What is HDR? It's High Dynamic Range... meaning there is a big difference between the lights and the darks in an image.
The human eye, which sees in HDR, is able to see 19 stops. The best camera can only see 10 stops. A good example is if you take a photo from inside your living room and include a window with a bright, sunny day outside. When you expose correctly for the outside, the room inside is dark... Ambient light is often the best color so you have not added a flash to this photo.
The HDR technique- 3 photos are taken on a tripod at 3 different exposures. The software will stack these photos and when it sees dark, it will use the information from the lighter area to add to the dark areas, and visa versa. The result is a much more vibrant and better exposed photo than a single shot would render.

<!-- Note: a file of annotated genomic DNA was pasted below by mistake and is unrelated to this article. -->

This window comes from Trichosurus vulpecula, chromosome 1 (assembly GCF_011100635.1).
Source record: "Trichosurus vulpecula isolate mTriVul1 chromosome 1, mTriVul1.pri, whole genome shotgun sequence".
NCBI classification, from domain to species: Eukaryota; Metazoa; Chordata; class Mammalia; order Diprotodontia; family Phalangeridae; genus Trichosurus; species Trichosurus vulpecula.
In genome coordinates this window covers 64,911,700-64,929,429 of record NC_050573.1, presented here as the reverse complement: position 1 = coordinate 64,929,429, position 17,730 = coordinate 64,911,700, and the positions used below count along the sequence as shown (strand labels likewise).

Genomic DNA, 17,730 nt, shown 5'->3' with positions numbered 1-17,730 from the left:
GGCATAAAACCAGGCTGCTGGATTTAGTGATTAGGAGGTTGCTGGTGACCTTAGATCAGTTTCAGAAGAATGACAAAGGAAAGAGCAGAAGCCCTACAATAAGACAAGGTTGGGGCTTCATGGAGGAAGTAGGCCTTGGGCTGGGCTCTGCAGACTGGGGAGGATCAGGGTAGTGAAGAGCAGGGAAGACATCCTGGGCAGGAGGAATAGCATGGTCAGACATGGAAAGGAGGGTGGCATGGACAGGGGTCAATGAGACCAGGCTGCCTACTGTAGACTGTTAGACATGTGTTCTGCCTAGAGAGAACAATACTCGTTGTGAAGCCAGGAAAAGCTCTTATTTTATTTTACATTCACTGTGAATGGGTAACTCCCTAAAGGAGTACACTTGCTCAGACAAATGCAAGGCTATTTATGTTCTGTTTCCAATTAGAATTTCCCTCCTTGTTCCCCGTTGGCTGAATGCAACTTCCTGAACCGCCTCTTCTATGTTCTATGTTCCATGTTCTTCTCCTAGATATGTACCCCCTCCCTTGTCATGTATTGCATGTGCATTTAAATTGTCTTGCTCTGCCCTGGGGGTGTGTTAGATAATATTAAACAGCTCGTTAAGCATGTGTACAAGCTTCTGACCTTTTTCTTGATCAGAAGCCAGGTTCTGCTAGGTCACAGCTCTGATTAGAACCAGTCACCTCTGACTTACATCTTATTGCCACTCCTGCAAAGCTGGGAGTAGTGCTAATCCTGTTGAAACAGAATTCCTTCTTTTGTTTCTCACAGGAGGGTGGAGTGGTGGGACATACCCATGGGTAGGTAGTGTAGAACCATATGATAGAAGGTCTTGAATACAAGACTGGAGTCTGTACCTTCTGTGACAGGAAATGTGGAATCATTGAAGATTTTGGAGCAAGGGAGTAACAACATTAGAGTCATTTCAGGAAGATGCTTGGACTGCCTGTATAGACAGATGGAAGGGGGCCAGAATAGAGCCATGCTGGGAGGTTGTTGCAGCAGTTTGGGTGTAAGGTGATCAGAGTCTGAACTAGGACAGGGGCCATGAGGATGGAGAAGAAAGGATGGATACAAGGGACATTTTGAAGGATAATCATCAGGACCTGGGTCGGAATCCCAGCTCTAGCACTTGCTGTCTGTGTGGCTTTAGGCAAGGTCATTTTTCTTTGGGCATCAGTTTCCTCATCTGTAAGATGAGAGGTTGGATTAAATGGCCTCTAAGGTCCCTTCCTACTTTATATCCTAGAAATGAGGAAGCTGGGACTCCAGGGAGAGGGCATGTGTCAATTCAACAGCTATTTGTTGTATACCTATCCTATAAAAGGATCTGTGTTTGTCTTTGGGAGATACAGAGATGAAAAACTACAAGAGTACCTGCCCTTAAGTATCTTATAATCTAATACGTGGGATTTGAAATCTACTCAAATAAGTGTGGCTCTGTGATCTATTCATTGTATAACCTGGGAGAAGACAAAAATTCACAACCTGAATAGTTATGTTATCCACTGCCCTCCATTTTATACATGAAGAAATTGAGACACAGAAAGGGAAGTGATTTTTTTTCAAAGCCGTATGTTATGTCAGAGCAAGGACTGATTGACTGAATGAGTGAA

Below are some examples. The first photo in each set is the single shot, properly exposed photo, the second is rendered using the HDR technique. You will see there has been other editing like removing exit signs. The best way to see the HDR effect is to arrow back and forth.
Studies have shown that a high quality photo will be viewed 60% more than a low quality photo. The quality of the shot reflects the quality of the subject...